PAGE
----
Too noisy? Sonic crystal windows to the rescue

Prof Lee Heow Pueh (far right) and Dr Lee Hsiao Mun and their team worked on the innovative windows. The human dummy helps create a realistic acoustic environment in experiments.
Prof Lee Heow Pueh (right) and Dr Lee Hsiao Mun and their team worked on the innovative windows. The human dummy helps create a realistic acoustic environment in experiments.PHOTO: NATIONAL UNIVERSITY OF SINGAPORE

Team led by NUS prof develops windows that can halve noise pollution even while open

Researchers here have designed a new kind of window that could allow people to work better, sleep more soundly, breathe fresher air and save on electrical bills all at once.

Meet the noisebusters, a team of seven led by Associate Professor Lee Heow Pueh from the National University of Singapore's (NUS) Department of Mechanical Engineering, whose newly developed window can halve noise pollution even while open.

Their project is one of 13 supported by a total of $135 million in grants from the Ministry of National Development and National Research Foundation, under the Government's Land and Liveability National Innovation Challenge.

The idea is very simple.

It all started by accident - originating in a sculpture by Spanish artist Eusebio Sempere, consisting of a thicket of evenly spaced shiny tubes looking like organ pipes.

In 1995, Spanish researchers discovered that the sculpture altered the sound passing through it.

Measurements revealed that the neat rows of tubular structures trap sound waves of certain wavelengths. Similar - but much smaller - structures have been constructed to manipulate light waves.

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Christened by researchers as "sonic crystals", these regularly spaced tubes have been used as noise barriers for years.

But their use in windows is new.

The NUS team, which started work on the project in late 2014, has filed a patent for its sonic crystal window.

The scientific principle is that parallel tubes separated by a given distance will be able to intercept sound which has a wavelength of twice that distance. For traffic noise which has wavelengths around 34cm, it means having tubes whose central axes are about 17cm apart.

Another factor is the diameter of each tube.

The larger the diameter, the wider the range of wavelengths the array of tubes as a whole is able to block.

There is yet another trick built in. Each tube is hollow, with slit openings along its length.

This acts as something called a Helmholtz resonator, which traps and dissipates lower frequencies, or pitches, of noise.

It gives "additional freedom in filtering off problematic frequencies" as the size of the resonator can be customised to absorb noise of a specific frequency from a particular machine, said Prof Lee.

Noise hitting the window can be further suppressed by giving the louvres a sawtoothed edge to encourage a phenomenon called destructive interference, where sound waves cancel each other out.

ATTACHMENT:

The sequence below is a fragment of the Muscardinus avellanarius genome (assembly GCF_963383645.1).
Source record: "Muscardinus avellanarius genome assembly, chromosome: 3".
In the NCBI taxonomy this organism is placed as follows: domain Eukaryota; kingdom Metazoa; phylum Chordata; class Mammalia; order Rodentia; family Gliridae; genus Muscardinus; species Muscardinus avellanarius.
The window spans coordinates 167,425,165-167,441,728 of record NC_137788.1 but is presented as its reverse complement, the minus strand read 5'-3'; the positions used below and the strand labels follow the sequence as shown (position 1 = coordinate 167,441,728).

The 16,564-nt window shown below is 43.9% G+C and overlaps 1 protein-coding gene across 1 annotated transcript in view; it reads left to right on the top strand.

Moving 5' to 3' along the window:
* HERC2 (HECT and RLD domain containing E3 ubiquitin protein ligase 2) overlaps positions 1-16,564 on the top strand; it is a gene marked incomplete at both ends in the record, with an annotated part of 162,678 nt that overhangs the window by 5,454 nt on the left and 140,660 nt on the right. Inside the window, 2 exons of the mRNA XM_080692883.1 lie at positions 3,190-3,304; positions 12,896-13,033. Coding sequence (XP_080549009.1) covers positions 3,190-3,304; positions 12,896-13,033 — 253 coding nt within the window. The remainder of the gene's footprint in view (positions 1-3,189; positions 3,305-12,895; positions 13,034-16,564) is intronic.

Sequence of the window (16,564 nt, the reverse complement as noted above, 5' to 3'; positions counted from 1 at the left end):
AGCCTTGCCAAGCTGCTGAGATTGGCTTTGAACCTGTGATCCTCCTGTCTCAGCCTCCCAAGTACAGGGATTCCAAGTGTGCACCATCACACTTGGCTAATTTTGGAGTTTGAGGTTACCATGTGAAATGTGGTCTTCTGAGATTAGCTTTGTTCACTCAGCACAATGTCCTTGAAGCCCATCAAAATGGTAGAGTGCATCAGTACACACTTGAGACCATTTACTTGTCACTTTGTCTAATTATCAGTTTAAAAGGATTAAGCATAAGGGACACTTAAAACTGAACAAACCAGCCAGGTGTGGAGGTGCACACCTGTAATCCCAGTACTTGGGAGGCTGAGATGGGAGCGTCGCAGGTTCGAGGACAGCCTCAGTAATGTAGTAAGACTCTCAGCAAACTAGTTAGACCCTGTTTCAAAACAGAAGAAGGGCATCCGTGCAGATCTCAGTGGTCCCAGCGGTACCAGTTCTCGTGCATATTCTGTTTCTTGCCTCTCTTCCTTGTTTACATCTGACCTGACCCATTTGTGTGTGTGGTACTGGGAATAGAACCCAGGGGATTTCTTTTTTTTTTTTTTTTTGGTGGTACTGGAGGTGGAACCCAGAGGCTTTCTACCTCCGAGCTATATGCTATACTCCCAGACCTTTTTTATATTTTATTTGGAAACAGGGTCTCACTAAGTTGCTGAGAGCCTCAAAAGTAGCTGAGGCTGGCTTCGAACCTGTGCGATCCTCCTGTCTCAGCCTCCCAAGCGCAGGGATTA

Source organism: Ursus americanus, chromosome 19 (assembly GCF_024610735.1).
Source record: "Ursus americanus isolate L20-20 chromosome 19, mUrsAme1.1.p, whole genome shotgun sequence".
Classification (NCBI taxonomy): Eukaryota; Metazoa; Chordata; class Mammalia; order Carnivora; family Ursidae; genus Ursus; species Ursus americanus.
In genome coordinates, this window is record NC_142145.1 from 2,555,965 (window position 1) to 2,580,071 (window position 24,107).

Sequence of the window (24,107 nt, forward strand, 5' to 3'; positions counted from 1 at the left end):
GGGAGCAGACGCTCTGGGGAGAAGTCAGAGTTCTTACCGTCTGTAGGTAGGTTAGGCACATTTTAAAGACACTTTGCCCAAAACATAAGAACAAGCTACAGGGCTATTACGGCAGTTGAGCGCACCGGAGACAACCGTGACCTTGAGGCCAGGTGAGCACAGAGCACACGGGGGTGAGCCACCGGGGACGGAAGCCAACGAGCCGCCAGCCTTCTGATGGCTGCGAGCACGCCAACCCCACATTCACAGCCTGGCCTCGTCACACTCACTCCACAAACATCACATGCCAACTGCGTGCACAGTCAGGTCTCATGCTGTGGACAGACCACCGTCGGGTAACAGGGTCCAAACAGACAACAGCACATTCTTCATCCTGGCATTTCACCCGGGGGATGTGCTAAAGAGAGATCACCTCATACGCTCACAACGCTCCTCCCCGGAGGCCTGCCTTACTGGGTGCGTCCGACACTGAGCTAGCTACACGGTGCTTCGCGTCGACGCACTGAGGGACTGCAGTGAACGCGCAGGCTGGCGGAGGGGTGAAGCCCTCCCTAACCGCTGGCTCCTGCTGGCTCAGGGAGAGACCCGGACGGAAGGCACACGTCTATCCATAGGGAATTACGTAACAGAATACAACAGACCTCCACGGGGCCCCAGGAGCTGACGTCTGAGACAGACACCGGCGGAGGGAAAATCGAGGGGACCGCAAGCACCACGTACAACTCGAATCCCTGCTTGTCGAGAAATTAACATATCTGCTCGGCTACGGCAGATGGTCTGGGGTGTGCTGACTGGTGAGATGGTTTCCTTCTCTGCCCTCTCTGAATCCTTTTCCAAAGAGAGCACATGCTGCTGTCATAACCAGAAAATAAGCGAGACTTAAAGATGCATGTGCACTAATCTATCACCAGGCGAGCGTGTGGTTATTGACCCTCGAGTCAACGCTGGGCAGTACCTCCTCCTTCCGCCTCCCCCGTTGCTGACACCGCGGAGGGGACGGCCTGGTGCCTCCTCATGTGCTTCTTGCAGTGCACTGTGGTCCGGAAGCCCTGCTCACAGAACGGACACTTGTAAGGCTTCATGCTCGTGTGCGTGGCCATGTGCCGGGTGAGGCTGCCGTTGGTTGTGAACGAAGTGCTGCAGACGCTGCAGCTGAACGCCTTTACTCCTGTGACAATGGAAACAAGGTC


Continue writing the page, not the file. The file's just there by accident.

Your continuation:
Similar noise-reducing structures are found on the wings of owls, renowned for their silent flight, and on the engine covers of the Boeing 787 Dreamliner.

While NUS students were away on vacation, Prof Lee's team tested a prototype of the window at Eusoff Hall, where students had raised concerns about noise levels at the Kent Ridge bus terminal nearby.

The scientists used aluminium for the tubes, which was easier to work with, but eventually the tubes could be made of a transparent material to make it easier to look out the window.

For traffic and construction noise, which have frequencies ranging from about 700Hz to 1,400Hz, the sonic windows can reduce loudness by up to half.

The team found the optimal design through computer simulations and field experiments.

Prof Lee said: "The objective of the study as required by the award is that we had to establish the solution for three things - a good balance of natural daylighting, noise mitigation and natural ventilation."

He added that the windows would save on air-conditioning and could even prevent the accumulation of germs in places like hospitals.

The project is a collaboration with the Building and Construction Authority (BCA) and National Environment Agency.

The BCA said the windows will be test-bedded in high-rise residential and office buildings at NUS' University Town, including Cinnamon College. The project is expected to be completed late next year, it added.

About five students and interns have also been involved in the project so far, undertaking tasks like equipment set-up and data analysis. "Education is always part of our mission, so whatever we do we always try to engage the students," said Prof Lee.

The researchers are now exploring ways to make portable versions of their invention, which Prof Lee said could be used as temporary screens for social events in HDB void decks, among other things.

He added that one company has already expressed interest in the portable sonic crystals and that the team is looking for more opportunities to commercialise the technology.

A version of this article appeared in the print edition of The Straits Times on August 19, 2016, with the headline 'Too noisy? Sonic crystal windows to the rescue'. Print Edition | Subscribe